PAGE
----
The first major update to the foundation of the web – HTTP will be rolled out this year as it has finally been finalized and is on its way to the RFC Editor to go through editorial processes before being published as a standard. That means most likely later this year we will see HTTP 1.1 retired and HTTP 2.0 become the standard for web traffic online.
Why is HTTP/2 so important?
Well, aside from the fact that this is the biggest update since the web became a verb, it does provide a whole slew of improvements to how web traffic works and how websites interact with web browsers.
With HTTP/2 servers will be “smarter” and able to “push” files at once, not having to wait for the browser to say it’s received the file before accepting another. Up until now the speed at which web pages moved was relatively slow. This is because how it works now is a browser requests a file, the server sends it and the browser has to send an acknowledgement of the complete receipt of the file before requesting the next one. The server basically had to wait for that receipt and request before sending the next file.
Now the web server can assume the browser knows what it’s doing and start sending more files, sooner, and let the browser worry about how to assemble them without acknowledgement from the browser that it has in fact received all the files.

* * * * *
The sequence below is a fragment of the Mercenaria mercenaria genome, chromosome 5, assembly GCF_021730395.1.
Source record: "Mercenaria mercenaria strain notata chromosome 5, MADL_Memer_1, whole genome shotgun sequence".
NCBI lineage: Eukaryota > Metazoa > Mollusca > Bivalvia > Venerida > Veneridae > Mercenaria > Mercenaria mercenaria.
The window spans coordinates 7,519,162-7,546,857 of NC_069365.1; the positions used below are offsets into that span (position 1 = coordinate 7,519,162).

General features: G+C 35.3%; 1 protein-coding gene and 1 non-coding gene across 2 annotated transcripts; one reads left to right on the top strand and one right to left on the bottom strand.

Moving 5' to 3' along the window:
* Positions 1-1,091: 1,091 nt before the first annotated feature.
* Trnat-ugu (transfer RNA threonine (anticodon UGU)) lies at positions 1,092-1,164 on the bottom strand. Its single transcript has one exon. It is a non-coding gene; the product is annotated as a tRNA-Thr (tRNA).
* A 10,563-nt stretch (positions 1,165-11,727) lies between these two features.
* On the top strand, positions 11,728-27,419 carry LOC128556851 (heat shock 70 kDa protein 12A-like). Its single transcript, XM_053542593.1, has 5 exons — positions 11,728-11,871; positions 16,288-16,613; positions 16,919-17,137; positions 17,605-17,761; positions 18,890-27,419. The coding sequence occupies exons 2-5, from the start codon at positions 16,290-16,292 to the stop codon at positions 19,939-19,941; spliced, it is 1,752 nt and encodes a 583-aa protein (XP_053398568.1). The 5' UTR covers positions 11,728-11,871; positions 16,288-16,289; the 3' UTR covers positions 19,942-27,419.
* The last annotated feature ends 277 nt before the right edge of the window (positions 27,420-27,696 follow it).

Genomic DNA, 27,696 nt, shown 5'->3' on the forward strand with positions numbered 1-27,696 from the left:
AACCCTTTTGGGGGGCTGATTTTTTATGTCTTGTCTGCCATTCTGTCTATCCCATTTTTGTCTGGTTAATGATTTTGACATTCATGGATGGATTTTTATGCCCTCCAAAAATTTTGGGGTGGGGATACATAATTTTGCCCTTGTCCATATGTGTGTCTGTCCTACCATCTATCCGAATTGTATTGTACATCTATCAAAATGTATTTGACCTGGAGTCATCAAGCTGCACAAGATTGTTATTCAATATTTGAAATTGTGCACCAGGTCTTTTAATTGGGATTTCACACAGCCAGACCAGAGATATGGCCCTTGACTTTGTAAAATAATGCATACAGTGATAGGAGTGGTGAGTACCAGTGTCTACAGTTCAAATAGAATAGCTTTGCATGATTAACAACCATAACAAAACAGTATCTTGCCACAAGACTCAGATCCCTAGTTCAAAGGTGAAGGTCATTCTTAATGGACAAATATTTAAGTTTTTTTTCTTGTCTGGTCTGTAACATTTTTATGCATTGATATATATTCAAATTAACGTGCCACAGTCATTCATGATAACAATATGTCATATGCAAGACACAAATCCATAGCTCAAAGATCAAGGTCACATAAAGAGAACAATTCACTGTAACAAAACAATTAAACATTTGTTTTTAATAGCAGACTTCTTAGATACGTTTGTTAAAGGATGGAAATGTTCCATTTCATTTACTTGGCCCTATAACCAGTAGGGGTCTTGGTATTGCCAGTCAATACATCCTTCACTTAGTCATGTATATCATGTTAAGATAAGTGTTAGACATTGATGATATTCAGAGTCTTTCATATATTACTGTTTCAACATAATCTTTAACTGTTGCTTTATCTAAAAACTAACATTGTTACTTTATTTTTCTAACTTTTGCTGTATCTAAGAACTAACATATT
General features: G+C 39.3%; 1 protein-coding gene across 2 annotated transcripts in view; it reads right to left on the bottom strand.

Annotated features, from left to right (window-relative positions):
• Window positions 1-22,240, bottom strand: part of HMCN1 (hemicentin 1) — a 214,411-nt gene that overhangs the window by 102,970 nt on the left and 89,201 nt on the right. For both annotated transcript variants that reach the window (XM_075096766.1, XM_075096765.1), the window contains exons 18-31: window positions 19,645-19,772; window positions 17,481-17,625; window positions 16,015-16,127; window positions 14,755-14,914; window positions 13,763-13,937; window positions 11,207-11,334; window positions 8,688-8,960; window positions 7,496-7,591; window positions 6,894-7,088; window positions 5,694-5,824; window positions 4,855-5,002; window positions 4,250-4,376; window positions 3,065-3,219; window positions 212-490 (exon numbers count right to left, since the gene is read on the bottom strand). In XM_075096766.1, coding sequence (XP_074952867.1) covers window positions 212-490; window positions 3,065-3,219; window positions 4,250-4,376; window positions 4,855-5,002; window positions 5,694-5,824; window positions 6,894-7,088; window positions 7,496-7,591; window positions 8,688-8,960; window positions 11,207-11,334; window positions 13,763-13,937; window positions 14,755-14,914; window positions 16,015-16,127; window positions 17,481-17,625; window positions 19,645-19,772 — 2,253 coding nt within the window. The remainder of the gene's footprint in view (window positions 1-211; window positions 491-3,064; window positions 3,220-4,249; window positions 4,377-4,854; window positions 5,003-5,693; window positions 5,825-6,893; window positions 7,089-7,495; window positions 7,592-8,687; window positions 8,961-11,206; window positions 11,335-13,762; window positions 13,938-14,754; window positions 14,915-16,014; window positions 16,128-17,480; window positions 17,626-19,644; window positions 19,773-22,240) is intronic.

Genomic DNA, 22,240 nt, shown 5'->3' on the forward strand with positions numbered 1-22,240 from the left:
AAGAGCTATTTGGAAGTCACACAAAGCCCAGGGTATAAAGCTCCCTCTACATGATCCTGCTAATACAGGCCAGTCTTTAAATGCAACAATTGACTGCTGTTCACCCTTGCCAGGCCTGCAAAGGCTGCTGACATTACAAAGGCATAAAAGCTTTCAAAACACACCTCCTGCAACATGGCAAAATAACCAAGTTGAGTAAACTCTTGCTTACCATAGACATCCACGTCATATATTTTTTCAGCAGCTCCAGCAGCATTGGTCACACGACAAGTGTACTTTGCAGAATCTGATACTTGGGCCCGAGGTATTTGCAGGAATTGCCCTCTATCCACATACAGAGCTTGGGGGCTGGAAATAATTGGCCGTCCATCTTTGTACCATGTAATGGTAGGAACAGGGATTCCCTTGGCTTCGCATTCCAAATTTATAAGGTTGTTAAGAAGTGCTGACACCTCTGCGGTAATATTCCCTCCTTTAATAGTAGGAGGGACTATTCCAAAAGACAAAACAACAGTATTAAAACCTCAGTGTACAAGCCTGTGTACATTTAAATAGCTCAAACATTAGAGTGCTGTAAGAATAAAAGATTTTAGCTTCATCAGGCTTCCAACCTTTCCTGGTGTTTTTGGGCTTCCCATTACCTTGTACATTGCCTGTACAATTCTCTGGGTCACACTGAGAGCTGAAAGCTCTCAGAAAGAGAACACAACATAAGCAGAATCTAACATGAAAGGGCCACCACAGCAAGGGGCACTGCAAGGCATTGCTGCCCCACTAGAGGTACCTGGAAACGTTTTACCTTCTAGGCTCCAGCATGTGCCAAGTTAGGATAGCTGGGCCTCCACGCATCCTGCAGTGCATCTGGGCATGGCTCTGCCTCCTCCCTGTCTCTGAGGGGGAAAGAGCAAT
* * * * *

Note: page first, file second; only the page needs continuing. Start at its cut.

HTTP/2 also uses fewer connections. This means that instead of using 6 connections (for example) to receive a completed web pages, it can use only 1 or 2, but because of the “pushing” of data from the server, the browser can still receive the same amount of data. This will be particularly useful in mobile websites because mobile devices can use less memory on the device to request and render a page – increasing the speed at which mobile devices can interact with a website (or other web service).
There are also components built in to the new protocol to improve security, improve interaction with API’s and a host of other improvements.
Put in terms our older audience might understand, we just went from 3 channels to 30 because we went from our roof mounted antenna to cable TV.
How does this affect SEO?
There should be no negative impacts. In fact this makes everything better, provided your hosting is up to par (that is the servers are updated when the new standard is applied) and there aren’t any other sort of bottlenecks that will affect your site speed.
Truly that should be the only negative impact – and it isn’t due to SEO but your hosting provider. That is because speed will become even more of a ranking factor moving forward. But if your hosting is up to date than this won’t be an issue.
Not only that, but interactive media (such as videos) should see their importance rise because now more data can be pushed through the same pipe.
Traditional SEO can take advantage of the new protocol improvements as well by finding ways to exploit it to their advantage – whether that is optimizing images, implementing sitewide GZIP compression (if not already done) and utilizing CDN (content delivery networks) to further optimize site speed.
Really the rules we follow now will be the same, just faster. And that’s good for everyone.